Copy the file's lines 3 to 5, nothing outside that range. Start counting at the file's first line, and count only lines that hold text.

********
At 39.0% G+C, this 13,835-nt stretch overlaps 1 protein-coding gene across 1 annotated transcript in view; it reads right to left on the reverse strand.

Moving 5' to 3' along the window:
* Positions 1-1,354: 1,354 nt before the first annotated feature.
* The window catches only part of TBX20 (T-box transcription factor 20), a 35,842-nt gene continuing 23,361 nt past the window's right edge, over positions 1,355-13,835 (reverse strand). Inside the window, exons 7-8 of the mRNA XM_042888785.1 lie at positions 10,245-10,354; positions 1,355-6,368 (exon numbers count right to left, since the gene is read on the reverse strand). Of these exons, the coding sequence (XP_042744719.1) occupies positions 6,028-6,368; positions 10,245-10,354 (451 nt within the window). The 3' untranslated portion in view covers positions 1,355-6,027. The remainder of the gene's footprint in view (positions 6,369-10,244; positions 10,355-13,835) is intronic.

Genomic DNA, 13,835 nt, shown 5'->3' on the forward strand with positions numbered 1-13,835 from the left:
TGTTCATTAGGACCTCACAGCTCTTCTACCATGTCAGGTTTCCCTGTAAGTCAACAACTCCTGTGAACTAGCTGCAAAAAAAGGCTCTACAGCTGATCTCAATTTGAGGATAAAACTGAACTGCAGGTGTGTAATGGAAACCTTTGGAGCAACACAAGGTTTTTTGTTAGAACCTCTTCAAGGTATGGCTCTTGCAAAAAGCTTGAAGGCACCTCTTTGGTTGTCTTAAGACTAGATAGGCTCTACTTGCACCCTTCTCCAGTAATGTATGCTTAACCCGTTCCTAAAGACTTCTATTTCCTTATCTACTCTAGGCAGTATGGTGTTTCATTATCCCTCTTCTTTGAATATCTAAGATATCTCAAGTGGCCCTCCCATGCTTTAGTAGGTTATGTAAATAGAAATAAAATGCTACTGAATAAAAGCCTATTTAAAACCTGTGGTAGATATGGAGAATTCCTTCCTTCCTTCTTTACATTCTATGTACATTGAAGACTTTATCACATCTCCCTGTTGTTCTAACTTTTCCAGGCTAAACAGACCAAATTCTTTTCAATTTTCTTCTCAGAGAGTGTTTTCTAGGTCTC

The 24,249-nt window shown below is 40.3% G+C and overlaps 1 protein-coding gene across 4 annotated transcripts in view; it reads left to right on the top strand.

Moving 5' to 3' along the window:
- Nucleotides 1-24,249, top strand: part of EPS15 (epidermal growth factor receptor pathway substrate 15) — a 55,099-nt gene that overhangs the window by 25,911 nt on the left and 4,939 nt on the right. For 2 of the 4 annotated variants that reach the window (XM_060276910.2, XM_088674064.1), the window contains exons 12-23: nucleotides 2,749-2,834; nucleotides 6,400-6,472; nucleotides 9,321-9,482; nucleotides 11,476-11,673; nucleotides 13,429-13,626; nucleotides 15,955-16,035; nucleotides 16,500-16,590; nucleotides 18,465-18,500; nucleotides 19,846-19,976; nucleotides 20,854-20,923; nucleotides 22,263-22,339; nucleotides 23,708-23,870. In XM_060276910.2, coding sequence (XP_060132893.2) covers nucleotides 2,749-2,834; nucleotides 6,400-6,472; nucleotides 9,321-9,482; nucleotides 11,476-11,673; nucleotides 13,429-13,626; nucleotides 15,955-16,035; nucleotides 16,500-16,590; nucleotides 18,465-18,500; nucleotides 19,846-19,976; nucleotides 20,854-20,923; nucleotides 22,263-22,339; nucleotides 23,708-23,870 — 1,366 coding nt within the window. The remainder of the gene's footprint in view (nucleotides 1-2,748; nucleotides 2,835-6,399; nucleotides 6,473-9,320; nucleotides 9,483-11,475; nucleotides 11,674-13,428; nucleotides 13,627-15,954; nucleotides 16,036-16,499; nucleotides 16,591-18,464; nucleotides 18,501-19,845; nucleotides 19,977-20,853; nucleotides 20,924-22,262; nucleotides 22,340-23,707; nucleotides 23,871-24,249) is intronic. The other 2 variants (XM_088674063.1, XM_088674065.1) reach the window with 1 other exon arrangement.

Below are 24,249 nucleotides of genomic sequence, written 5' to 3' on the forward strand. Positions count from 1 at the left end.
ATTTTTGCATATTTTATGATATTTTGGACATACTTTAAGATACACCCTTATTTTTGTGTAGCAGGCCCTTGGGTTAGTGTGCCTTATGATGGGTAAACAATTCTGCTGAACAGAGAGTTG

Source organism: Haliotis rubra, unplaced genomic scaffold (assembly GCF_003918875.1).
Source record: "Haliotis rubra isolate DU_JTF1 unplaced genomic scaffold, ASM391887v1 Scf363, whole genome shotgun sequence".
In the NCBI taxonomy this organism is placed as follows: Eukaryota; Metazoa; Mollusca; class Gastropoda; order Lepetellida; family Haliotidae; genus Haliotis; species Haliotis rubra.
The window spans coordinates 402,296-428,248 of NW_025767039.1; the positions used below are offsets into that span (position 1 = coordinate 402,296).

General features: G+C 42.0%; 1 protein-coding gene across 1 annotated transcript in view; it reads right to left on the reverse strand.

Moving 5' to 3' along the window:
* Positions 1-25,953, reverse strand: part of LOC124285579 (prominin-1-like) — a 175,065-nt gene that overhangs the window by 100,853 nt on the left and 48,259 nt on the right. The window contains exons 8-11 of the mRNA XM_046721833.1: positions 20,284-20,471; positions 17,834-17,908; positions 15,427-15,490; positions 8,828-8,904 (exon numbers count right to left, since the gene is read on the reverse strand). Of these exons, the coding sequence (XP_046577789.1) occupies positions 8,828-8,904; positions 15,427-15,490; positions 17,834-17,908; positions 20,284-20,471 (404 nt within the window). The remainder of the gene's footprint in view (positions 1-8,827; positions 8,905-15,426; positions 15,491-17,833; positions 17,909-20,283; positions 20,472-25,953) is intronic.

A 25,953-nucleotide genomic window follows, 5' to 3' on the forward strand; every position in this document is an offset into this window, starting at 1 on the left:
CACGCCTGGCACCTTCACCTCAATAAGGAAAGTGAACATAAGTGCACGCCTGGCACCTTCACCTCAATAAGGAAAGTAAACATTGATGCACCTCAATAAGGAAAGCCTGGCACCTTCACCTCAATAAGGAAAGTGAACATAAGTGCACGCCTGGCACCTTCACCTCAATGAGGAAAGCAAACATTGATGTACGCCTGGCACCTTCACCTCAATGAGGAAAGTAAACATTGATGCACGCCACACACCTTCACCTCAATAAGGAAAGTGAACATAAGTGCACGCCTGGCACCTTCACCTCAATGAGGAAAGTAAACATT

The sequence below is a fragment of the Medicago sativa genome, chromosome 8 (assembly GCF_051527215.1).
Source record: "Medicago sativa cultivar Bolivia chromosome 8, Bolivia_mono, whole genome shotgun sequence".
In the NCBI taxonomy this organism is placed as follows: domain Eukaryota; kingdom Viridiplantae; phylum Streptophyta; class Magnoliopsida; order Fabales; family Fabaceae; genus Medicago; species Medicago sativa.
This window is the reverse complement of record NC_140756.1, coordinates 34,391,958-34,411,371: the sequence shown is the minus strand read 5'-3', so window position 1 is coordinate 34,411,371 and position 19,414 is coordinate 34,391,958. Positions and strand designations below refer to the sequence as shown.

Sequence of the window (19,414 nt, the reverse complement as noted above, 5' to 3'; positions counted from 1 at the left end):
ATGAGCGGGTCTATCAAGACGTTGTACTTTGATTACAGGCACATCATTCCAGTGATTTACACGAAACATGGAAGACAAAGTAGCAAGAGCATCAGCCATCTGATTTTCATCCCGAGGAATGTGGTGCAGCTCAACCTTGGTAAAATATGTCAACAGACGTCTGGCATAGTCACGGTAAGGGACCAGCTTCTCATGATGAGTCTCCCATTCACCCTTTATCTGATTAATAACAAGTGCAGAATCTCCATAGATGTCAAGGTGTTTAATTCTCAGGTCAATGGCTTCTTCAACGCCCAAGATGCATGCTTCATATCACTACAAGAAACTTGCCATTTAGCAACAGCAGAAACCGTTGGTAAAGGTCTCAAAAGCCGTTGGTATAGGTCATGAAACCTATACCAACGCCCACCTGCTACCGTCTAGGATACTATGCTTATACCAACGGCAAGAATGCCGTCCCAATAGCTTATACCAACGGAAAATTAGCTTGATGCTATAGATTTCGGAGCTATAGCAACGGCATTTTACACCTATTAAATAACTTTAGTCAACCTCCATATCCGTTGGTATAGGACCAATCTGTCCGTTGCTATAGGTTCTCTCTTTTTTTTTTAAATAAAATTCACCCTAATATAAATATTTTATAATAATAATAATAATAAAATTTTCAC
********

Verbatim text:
* Positions 1-1,354: 1,354 nt before the first annotated feature.
* The window catches only part of TBX20 (T-box transcription factor 20), a 35,842-nt gene continuing 23,361 nt past the window's right edge, over positions 1,355-13,835 (reverse strand). Inside the window, exons 7-8 of the mRNA XM_042888785.1 lie at positions 10,245-10,354; positions 1,355-6,368 (exon numbers count right to left, since the gene is read on the reverse strand). Of these exons, the coding sequence (XP_042744719.1) occupies positions 6,028-6,368; positions 10,245-10,354 (451 nt within the window). The 3' untranslated portion in view covers positions 1,355-6,027. The remainder of the gene's footprint in view (positions 6,369-10,244; positions 10,355-13,835) is intronic.

Genomic DNA, 13,835 nt, shown 5'->3' on the forward strand with positions numbered 1-13,835 from the left: